Then a few weeks ago someone mentioned to Rachel what great weather we were having for spring gardening. Cool, but no danger of frost, frequent light rains and as always, plenty of sunshine. After explaining our brown-thumb predicament, the helpful soul suggested that all we needed to do was dig out eight inches of soil from our 112 square-foot raised gardening bed and replace it with some new, healthy soil.
Sounded simple. Thankfully, I didn't do the math until after the work was done. The bed has 87 cubic feet or about 27 cubic yards. Each cubic yard of dirt weighs 1.5 tons which means there were 4.8 tons (9,700 pounds) of dirt to dig out and another 4.8 tons to put back into the bed. How's that for being mathematically dramatic? But as they say, a journey of a 1000 miles starts with one shovel...err, step.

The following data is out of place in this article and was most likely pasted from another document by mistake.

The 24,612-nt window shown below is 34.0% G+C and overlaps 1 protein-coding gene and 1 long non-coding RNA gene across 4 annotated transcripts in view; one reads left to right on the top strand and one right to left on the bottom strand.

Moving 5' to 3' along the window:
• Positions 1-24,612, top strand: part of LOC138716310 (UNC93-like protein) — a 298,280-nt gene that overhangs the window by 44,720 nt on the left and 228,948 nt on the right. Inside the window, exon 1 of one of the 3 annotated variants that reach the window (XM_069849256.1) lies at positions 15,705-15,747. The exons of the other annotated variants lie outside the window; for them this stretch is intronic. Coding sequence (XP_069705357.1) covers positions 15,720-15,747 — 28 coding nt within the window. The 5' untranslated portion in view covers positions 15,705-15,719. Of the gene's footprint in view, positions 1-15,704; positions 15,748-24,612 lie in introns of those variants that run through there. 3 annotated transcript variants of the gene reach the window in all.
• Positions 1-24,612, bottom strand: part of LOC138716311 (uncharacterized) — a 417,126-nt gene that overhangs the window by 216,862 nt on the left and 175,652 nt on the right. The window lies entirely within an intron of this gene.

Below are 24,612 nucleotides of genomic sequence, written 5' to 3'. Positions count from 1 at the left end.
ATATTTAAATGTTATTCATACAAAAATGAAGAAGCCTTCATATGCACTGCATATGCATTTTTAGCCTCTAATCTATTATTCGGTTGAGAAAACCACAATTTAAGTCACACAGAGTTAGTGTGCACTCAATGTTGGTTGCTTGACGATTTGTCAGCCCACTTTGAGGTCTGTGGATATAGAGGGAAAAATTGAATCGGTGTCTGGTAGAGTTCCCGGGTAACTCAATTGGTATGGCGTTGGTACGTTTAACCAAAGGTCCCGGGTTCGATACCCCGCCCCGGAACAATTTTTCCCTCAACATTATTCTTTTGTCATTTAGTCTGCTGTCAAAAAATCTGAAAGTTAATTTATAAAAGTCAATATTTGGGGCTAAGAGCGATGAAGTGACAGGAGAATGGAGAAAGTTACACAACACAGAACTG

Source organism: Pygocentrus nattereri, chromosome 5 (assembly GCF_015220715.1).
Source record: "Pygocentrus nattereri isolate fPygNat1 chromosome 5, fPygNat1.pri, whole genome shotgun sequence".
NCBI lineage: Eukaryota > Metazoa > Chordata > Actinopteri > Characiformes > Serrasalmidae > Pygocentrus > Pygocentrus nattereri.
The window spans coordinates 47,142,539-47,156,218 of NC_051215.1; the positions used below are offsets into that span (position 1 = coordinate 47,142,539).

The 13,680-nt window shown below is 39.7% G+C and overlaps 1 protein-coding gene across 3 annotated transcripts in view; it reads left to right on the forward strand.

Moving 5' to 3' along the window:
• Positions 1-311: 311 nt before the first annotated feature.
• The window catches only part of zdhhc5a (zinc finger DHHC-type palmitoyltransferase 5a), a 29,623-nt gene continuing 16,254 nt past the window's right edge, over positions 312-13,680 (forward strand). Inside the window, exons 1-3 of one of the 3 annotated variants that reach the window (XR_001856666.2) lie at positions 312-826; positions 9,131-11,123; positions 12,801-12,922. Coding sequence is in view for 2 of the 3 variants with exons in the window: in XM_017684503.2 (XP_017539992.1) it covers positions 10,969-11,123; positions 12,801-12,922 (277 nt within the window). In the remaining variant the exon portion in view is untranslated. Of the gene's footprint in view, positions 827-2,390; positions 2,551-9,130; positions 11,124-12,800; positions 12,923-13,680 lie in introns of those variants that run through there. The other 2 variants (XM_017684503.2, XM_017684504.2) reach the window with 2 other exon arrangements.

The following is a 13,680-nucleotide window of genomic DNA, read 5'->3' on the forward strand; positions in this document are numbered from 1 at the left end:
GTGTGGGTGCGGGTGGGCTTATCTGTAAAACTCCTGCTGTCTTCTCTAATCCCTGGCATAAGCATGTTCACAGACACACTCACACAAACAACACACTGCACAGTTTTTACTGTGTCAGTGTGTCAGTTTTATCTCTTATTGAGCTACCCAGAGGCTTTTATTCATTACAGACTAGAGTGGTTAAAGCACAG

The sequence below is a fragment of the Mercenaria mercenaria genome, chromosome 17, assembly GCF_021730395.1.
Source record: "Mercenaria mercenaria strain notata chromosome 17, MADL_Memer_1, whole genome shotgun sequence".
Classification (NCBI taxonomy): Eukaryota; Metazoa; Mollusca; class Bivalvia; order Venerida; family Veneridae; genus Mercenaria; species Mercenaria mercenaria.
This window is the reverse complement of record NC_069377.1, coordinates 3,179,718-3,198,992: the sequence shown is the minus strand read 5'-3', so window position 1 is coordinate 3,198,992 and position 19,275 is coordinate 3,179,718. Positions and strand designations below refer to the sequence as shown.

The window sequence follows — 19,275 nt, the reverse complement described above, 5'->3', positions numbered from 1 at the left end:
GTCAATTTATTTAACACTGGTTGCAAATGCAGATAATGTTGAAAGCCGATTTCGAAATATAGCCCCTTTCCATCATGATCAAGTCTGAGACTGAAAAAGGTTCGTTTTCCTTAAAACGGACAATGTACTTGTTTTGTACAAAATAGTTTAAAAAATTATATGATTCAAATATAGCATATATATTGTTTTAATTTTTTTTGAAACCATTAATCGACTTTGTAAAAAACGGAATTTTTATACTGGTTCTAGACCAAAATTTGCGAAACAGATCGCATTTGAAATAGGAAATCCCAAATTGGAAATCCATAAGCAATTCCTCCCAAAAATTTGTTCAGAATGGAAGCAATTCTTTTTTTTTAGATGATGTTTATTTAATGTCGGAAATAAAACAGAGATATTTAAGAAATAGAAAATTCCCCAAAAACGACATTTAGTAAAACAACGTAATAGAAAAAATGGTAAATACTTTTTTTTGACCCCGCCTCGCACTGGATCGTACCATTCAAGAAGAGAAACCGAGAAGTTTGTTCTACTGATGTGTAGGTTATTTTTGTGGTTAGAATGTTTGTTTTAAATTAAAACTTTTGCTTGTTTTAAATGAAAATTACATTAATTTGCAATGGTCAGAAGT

Actually, this was an incredibly fun event because I had my best buddies with me. Indigo, "The worm finder"....
...and chief mulch / dirt separator.
Jude, the supervisor and king of the dirt pile (and who, truth be told, must have moved a ton of dirt on his own...this kid has a serious work ethic!). I have never seen a seven year old work this hard in my life.
As the saying goes, many hands make light work.
After the old soil was removed (day 1), we laid recycled paper on the bottom of the bed as a weed barrier and started rolling in the new dirt.
Everyone got into the act...even the youngest of the bunch.
We went through countless bottles of our family's favorite carbonated water.
And we had more fun than one family should have with 20,000 pounds of dirt and mulch.
After the new dirt was in the garden, Jude and I started mulching and planting.
Alas, not everyone was able to hang in there the entire time, but sleeping or awake, our sweet girl was great to have around.
With the Texas redbud in the background and our spring vegetables and herbs in the ground, our little garden is finally looking pretty good.
But even if it flops again, the time with our our kids was worth every shovel full of dirt.